PRiME International Symposium Workshop on Many-Core Computing: Hardware and Software is a Great Success
Our International Symposium Workshop on Many-Core Computing: Hardware and Software networking event was a great success. Over 16 speakers and more than 65 attendees from over 10 different countries around the world visited Southampton to take part in a vibrant and informative event.
Leading experts from both industry and academia shared their knowledge about best practice in this industry. Challenging questions and great debates dominated both the Q & A sessions and the panel discussion sessions.
The two-day international workshop was a celebration of a 5 years successful project lead by the University of Southampton and funded by EPSRC, the main UK government agency for funding research and training in engineering and the physical sciences.
The PRiME International Symposium, opened by the project’s Principal Investigator Professor Bashir Al-Hashimi, featured presentations from speakers from the UK, and overseas, presenting a rich selection of Computer Architecture and Software topics, ranging from modelling the human brain, to new ways of synthesizing hardware (logic in FPGAs), from Software-level descriptions, and new efficient neural network processors, to transformations of algorithms to be more energy efficient and higher performance. The talks were presented by a mixture of PRIME project members and external researchers from both academia and industry; and the latter complemented and extended the core of the PRIME project.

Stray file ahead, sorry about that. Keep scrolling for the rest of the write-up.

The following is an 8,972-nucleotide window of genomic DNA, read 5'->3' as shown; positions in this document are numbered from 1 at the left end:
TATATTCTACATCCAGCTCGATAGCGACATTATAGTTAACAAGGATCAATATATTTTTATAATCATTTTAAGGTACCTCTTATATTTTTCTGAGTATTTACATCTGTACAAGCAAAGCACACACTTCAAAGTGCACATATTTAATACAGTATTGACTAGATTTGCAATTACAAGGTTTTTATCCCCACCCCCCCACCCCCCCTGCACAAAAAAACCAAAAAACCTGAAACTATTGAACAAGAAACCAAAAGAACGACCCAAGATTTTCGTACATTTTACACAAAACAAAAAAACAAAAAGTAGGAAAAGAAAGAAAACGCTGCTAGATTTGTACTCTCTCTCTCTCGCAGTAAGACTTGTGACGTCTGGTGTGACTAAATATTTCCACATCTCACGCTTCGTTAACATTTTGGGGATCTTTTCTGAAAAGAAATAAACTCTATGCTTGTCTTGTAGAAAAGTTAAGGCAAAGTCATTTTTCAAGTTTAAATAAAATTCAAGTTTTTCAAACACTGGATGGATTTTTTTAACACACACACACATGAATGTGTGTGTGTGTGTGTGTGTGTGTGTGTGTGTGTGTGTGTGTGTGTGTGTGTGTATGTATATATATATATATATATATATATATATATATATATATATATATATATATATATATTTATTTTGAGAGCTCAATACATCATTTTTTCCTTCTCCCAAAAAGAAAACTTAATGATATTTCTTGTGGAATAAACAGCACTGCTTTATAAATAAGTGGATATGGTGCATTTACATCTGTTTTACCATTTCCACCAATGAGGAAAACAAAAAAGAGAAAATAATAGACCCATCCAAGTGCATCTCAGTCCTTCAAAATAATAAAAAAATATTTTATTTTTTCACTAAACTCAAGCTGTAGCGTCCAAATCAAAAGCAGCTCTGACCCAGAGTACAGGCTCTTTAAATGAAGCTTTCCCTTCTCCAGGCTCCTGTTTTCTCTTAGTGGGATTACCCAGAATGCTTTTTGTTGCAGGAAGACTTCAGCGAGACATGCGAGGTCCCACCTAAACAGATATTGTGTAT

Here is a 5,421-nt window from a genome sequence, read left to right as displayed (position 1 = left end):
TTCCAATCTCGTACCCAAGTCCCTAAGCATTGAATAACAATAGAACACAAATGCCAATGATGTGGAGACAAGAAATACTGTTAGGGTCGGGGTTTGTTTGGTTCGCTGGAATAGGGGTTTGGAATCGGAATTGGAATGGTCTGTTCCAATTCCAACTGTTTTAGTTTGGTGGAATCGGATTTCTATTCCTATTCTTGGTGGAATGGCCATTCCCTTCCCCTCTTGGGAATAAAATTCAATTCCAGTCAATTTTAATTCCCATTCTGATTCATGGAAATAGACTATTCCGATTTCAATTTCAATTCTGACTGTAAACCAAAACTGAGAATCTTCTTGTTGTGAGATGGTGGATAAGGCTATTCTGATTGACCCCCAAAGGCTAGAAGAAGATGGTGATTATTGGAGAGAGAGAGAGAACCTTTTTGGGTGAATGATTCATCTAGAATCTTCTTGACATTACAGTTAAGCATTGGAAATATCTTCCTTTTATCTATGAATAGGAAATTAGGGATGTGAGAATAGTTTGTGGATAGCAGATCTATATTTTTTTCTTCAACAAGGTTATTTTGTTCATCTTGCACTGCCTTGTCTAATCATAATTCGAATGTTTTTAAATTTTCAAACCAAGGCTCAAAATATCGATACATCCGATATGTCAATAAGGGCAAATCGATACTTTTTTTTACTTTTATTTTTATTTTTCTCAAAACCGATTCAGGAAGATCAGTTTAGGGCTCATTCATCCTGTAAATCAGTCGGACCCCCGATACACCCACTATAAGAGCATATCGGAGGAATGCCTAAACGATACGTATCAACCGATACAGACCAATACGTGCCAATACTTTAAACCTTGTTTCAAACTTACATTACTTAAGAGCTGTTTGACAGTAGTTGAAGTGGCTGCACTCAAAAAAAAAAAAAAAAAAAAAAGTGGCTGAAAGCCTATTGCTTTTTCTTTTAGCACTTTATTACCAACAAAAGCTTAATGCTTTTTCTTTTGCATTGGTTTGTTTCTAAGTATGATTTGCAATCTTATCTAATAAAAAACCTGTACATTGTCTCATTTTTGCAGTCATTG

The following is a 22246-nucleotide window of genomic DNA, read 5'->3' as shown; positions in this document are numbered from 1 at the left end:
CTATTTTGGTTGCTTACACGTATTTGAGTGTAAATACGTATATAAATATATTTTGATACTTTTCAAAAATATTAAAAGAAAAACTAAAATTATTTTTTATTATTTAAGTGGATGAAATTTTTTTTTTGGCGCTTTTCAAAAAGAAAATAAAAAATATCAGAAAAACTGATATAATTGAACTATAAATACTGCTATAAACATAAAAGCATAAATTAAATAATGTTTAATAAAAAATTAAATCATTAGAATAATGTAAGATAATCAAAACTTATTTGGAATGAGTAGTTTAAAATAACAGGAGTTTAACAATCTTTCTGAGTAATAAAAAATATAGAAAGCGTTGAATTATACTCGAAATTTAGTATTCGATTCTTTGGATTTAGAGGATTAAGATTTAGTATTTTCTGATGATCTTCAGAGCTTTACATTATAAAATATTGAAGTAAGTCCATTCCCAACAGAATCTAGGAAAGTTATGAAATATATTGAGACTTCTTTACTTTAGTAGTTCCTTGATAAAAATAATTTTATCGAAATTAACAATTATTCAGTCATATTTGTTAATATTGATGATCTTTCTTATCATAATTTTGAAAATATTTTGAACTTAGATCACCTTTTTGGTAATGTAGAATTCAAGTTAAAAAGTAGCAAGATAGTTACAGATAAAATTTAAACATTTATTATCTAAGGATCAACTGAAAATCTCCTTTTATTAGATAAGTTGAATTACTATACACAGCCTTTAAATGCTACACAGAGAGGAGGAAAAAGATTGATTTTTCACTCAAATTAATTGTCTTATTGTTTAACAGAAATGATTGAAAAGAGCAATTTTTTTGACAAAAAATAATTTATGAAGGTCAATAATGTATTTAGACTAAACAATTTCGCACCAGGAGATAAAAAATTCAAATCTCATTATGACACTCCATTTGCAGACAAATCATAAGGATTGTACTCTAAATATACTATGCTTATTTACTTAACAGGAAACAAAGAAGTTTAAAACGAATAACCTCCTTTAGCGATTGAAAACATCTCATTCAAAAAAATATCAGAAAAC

The demonstrations by PRIME team researchers showed their latest work on power awareness and efficiency as well as FPGA synthesis. Being able to effectively control energy efficiency and reliability at runtime is a key challenge of future high-performance many-core embedded systems. The team illustrated how contributions from the PRiME project integrate to enable application- and platform-agnostic runtime management that respects application performance targets. We achieve this by considering a system as three distinct layers with abstracted communication between them. This benefits researchers and developers by reducing the development overhead of runtime management research and enables the direct comparison of different approaches, without requiring specific application or platform knowledge.
Stephan Diestelhorst from ARM raised some important points about the event. Fundamentally, Stephan said, “There was a strong community sense of exploring novel aspects to increase compute capabilities and efficiency; without negatively affecting programmer efficiency. I feel the excellent work performed in the PRIME project connected a wide span of topics and brought together a diverse set of researchers pushing for the same goal in different parts of the compute stack. I certainly walked away with many new connections, new ideas, having made some new discoveries, connected more dots, and found lots of appreciation for the excellent work done in areas outside of my expertise”
The Symposium brought the scientific community together allowing the invited guests and PRiME members to have open discussions about application-agnostic runtime power and reliability management of heterogeneous embedded systems. It was clear from the different debates that we all shared a vision of continuing to push more compute into more devices more efficiently.
PRiME achievements not only had an impact within the academic community, but also helped in shaping and building capabilities in the UK. With over 110 scientific publication and 8 internships with industry, PRiME set a great example of how research programmes can influence our community through knowledge transfer and the exploitation of knowledge.
Professor Al-Hashimi summarizing the project’s impact said, “PRiME helped to grow our academic reputation, contributed towards an exceptional student experience and helped with building skills needed by highly competitive tech industry, as well as ensuring our work is felt around the world.”